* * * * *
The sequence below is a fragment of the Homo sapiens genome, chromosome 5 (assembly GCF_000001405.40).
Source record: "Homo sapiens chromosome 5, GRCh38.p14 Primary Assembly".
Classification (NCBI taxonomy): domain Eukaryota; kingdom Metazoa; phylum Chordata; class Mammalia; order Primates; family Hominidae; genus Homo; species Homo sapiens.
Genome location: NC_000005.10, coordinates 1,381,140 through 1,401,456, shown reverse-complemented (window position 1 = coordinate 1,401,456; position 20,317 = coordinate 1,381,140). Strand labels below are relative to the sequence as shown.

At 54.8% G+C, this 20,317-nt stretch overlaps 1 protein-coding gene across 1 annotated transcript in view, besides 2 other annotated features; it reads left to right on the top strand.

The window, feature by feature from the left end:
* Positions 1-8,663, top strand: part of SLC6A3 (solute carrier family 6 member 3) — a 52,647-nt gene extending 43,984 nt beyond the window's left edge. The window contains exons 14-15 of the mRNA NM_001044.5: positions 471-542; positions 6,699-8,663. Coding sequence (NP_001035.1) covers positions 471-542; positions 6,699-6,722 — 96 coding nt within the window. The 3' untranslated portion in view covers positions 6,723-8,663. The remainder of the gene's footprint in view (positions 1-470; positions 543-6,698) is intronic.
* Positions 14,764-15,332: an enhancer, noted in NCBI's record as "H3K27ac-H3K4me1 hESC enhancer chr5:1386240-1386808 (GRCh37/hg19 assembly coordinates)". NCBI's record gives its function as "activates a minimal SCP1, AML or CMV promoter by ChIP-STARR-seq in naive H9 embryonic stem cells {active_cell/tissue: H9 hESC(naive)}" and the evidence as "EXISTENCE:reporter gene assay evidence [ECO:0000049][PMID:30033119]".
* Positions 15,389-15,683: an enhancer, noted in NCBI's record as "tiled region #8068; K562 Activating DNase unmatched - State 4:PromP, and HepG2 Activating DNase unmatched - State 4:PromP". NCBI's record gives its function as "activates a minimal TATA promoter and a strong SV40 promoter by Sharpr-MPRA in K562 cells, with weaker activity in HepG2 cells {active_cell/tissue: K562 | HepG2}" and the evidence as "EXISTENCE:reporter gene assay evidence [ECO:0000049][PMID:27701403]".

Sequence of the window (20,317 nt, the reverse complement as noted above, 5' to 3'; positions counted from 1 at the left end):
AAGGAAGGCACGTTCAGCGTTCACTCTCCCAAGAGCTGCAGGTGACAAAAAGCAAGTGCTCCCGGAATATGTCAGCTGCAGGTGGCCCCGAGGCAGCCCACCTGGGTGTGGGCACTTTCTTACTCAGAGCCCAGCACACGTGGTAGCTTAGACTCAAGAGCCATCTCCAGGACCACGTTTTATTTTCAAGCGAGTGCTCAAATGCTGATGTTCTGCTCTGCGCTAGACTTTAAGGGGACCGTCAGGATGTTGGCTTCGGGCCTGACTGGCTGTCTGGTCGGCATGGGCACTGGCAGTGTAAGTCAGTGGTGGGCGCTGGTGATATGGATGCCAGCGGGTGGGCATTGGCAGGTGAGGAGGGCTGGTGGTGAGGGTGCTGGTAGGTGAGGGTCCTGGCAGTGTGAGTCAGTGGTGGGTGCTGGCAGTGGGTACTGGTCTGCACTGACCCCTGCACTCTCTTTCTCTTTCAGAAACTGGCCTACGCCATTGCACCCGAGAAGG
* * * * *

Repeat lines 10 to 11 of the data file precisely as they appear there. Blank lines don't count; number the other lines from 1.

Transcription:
Sequence of the window (20,317 nt, the reverse complement as noted above, 5' to 3'; positions counted from 1 at the left end):
AAGGAAGGCACGTTCAGCGTTCACTCTCCCAAGAGCTGCAGGTGACAAAAAGCAAGTGCTCCCGGAATATGTCAGCTGCAGGTGGCCCCGAGGCAGCCCACCTGGGTGTGGGCACTTTCTTACTCAGAGCCCAGCACACGTGGTAGCTTAGACTCAAGAGCCATCTCCAGGACCACGTTTTATTTTCAAGCGAGTGCTCAAATGCTGATGTTCTGCTCTGCGCTAGACTTTAAGGGGACCGTCAGGATGTTGGCTTCGGGCCTGACTGGCTGTCTGGTCGGCATGGGCACTGGCAGTGTAAGTCAGTGGTGGGCGCTGGTGATATGGATGCCAGCGGGTGGGCATTGGCAGGTGAGGAGGGCTGGTGGTGAGGGTGCTGGTAGGTGAGGGTCCTGGCAGTGTGAGTCAGTGGTGGGTGCTGGCAGTGGGTACTGGTCTGCACTGACCCCTGCACTCTCTTTCTCTTTCAGAAACTGGCCTACGCCATTGCACCCGAGAAGG